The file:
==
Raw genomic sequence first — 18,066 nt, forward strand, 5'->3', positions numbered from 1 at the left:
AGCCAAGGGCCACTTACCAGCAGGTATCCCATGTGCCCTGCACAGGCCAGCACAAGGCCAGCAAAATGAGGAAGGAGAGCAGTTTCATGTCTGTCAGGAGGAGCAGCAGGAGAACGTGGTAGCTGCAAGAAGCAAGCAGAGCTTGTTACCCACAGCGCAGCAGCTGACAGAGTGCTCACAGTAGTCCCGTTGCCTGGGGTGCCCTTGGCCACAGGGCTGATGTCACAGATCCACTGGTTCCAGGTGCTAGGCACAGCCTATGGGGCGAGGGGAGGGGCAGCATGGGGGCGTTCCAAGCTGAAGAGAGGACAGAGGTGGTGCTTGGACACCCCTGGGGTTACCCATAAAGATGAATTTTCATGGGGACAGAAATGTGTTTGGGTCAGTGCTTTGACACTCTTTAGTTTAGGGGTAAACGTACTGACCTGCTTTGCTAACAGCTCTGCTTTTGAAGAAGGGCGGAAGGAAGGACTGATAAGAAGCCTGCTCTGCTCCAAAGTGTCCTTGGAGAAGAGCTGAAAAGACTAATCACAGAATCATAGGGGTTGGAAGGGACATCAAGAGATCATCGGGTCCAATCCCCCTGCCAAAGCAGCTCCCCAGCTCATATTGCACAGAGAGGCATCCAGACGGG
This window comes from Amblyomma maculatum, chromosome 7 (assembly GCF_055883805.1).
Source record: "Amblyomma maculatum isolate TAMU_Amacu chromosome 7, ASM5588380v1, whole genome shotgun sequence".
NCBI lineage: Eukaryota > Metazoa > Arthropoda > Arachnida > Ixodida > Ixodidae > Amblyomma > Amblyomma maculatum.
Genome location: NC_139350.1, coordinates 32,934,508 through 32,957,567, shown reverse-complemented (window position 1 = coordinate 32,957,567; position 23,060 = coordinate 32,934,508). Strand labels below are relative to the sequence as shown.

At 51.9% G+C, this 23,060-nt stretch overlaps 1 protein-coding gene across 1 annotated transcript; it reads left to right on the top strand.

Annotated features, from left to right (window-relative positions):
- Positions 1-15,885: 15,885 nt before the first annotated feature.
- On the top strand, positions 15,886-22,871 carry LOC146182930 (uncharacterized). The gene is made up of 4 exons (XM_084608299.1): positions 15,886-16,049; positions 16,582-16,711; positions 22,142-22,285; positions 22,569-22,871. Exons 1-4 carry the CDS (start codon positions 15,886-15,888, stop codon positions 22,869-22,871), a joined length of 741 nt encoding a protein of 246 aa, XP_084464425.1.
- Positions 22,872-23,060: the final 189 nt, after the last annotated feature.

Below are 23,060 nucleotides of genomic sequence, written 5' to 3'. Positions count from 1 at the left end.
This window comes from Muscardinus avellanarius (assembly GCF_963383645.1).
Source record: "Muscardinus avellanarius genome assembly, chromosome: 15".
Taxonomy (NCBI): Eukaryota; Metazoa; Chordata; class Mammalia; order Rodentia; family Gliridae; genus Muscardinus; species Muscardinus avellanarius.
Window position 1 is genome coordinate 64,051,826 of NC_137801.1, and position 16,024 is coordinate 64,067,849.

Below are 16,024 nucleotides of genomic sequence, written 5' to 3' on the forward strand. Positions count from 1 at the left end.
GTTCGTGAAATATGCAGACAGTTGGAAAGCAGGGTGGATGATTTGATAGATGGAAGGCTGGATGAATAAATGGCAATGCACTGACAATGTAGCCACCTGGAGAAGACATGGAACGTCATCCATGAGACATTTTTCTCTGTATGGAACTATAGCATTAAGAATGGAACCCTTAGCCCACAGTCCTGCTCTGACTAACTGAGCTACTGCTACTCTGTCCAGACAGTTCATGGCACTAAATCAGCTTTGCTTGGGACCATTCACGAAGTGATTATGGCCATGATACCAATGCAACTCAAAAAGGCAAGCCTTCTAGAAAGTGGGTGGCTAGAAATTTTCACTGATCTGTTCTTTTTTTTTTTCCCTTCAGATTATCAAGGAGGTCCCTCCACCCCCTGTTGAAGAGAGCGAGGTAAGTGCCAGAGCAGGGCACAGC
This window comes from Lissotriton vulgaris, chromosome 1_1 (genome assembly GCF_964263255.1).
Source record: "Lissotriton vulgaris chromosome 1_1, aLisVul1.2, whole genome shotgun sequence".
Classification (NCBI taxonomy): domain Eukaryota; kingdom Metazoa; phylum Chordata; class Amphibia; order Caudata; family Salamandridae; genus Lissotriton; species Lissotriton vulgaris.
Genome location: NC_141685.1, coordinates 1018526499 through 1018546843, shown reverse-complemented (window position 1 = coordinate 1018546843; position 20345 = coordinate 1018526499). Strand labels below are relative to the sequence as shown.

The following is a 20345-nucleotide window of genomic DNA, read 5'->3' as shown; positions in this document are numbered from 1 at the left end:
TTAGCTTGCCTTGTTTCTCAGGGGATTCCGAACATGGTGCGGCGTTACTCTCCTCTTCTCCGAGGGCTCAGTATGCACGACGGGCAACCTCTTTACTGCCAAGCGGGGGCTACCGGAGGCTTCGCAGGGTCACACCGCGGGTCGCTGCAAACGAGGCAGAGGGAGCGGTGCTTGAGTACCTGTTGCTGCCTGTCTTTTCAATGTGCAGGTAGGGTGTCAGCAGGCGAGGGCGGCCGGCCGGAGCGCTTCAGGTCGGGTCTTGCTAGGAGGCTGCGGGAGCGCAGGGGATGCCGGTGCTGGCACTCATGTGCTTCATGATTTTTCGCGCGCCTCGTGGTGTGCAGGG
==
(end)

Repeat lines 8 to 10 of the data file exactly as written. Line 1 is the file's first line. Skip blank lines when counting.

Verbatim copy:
Annotated features, from left to right (window-relative positions):
- Positions 1-15,885: 15,885 nt before the first annotated feature.
- On the top strand, positions 15,886-22,871 carry LOC146182930 (uncharacterized). The gene is made up of 4 exons (XM_084608299.1): positions 15,886-16,049; positions 16,582-16,711; positions 22,142-22,285; positions 22,569-22,871. Exons 1-4 carry the CDS (start codon positions 15,886-15,888, stop codon positions 22,869-22,871), a joined length of 741 nt encoding a protein of 246 aa, XP_084464425.1.